Despite the technological innovations brought about by the Internet, most economic transactions require the presence of at least one central intermediary that usually controls the terms of trade.
Intermediaries are banks, insurance companies, and other economic agents who profit from the interface between service providers and end users to facilitate transactions. However, they do so at a cost and sometimes raises some fundamental concerns.
First, the presence of intermediaries can lead to market power that can be abused. Second, there is the potential for short-lived commitments and potential conflicts of interest. Finally, almost all existing intermediaries use opaque proprietary platforms that impede interoperability, thus creating “walled gardens.” For example, Apple tightly controls which phone apps can be installed on its operating system.
Blockchain technology is a relatively new development that promises to solve some of these structural problems. In a nutshell, a blockchain is a ledger on which transactions are organized and recorded, much like the way they are in an accounting ledger (Figure 1). Blockchain applications are being developed for many fields, including finance, supply chain management, gaming, digital identity, land titles, and art.
While the number of blockchain initiatives has increased steadily over the past decade, most of the activity measured by the number of transactions is concentrated in the largest blockchains such as Bitcoin and Ethereum. They have contracted moderately in recent months (Figure II).
In traditional intermediary and centralized ledgers, a single entity is responsible for approving, viewing, auditing, and deleting transactions. For example, if you don’t pay with cash, only your bank or credit card company can “edit” your account by approving every transaction you make. In blockchain, governance is decentralized. Users interact with each other through a protocol that anyone can use.
Because many people can edit the ledger, an economic mechanism is needed to guarantee that no one illegally changes its contents. Thus, a transaction is only recorded when enough delegates (called validators) agree that the transaction actually happened. To align the interests of validators with those of users, the network rewards validators in the form of tokens (often referred to as cryptocurrencies) that lose value if the integrity of the ledger is violated.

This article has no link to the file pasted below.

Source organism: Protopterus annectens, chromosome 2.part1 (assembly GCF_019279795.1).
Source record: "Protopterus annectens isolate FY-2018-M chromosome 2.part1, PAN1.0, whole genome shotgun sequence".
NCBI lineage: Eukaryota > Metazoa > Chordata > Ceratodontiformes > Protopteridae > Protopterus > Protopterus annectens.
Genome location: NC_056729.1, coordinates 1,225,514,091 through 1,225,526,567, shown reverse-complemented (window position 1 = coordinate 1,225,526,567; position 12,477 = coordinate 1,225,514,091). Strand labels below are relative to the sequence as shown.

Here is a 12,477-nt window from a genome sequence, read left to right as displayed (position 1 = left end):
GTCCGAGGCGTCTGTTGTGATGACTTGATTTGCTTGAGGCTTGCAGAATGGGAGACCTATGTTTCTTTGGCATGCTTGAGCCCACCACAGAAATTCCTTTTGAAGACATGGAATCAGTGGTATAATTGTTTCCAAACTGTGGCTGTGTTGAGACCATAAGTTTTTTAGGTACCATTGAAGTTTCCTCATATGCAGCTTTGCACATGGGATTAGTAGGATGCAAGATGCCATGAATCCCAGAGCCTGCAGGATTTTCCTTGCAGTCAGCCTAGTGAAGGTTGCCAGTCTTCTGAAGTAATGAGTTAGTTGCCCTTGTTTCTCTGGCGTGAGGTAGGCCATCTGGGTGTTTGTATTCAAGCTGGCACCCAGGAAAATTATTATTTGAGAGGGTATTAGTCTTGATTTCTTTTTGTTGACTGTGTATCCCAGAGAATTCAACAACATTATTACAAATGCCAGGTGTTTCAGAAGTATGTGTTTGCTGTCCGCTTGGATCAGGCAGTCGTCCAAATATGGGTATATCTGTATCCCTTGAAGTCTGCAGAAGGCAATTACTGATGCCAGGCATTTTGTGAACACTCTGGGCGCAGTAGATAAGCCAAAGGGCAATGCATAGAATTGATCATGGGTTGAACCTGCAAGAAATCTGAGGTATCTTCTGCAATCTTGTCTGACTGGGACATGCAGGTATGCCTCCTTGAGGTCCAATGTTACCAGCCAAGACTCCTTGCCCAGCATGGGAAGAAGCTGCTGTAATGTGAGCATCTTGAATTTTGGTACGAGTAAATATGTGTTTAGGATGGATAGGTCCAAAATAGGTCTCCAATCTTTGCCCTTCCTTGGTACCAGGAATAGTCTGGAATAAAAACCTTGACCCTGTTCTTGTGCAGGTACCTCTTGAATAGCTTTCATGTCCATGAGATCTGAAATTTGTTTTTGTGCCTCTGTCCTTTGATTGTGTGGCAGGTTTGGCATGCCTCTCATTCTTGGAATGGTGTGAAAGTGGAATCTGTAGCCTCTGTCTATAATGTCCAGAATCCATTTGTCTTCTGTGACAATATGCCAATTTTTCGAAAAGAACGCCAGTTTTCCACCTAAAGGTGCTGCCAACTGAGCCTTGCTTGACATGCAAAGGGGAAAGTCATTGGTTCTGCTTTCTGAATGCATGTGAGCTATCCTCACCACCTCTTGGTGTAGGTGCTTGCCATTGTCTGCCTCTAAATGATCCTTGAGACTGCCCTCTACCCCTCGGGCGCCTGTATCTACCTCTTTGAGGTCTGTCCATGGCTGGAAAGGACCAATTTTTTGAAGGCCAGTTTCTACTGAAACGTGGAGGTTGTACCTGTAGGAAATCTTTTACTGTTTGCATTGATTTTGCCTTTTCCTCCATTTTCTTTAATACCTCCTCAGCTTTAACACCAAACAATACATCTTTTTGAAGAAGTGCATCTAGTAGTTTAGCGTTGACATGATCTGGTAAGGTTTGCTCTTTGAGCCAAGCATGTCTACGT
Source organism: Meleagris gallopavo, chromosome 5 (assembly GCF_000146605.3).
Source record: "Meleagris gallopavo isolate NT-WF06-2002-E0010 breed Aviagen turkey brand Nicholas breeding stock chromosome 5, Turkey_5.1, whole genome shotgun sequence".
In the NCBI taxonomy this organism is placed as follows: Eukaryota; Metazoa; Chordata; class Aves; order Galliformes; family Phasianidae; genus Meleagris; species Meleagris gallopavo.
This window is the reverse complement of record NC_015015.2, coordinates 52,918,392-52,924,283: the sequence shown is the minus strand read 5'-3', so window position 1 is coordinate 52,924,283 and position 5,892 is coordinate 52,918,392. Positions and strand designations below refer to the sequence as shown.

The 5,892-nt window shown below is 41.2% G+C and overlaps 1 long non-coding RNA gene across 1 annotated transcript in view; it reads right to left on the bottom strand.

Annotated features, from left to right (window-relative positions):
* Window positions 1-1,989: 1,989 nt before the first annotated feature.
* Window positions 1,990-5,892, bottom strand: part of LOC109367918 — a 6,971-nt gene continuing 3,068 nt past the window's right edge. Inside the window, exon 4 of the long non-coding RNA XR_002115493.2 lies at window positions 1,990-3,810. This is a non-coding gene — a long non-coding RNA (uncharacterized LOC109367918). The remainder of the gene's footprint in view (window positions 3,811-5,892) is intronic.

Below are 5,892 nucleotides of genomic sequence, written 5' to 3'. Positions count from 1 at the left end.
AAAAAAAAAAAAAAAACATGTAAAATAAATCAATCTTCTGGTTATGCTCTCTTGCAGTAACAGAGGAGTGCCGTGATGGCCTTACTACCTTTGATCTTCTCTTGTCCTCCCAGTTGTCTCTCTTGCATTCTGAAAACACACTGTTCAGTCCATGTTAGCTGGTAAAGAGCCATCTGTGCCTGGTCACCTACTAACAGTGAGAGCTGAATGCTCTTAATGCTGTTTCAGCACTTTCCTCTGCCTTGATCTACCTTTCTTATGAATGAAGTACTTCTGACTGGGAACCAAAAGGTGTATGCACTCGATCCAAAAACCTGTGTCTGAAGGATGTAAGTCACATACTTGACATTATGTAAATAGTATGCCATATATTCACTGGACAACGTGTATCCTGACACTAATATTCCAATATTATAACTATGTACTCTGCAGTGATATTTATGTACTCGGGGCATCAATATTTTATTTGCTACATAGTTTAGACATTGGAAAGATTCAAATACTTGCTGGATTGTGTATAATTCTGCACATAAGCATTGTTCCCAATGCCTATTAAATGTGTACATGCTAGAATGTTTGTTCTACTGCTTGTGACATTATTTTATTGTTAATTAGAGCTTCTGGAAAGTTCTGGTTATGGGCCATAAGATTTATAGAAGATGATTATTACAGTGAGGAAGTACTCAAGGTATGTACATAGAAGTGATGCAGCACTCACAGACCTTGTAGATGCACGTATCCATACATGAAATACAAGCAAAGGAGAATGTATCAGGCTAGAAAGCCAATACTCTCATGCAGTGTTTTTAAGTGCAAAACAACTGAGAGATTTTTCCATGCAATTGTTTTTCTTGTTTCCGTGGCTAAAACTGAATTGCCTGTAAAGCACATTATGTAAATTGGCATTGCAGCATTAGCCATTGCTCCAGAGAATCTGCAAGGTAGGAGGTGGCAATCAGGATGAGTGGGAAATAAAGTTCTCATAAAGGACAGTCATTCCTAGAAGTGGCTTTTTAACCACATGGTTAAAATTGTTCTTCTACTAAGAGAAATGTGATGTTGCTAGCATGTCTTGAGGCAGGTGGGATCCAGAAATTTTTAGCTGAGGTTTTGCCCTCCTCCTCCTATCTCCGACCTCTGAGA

Initially, blockchain technology was primarily envisioned for digital payments — a “peer-to-peer electronic cash system,” in the words of Satoshi Nakamoto, inventor of the Bitcoin protocol. To support a digital payment system, a digital token (bitcoin) replaces traditional currency, assuming its value depends on people’s willingness to accept it as a medium of exchange. Since then, many more tokens have been created to serve as currencies on other blockchains.
An important feature is that, similar to physical coins, digital tokens can be directly controlled by their owners without the need for a centralized intermediary. This is possible because digital currencies have a unique unforgeable identifier, a public key, that can only be transferred by the currency’s rightful owner.
This type of peer-to-peer system differs from traditional electronic payment systems, which rely on traditional fiat currencies (such as the dollar, euro, and pound sterling) that are ultimately liabilities of the central bank that issued them. The traditional electronic payment system only connects financial institutions and merchants, but ultimately still requires net settlement at the central bank level.
“Smart contracts” execute transactions automatically
Most blockchains work seamlessly with smart contracts — programs that execute automatically when specified conditions are met. This is because they process digitally native transactions using digitally native currencies.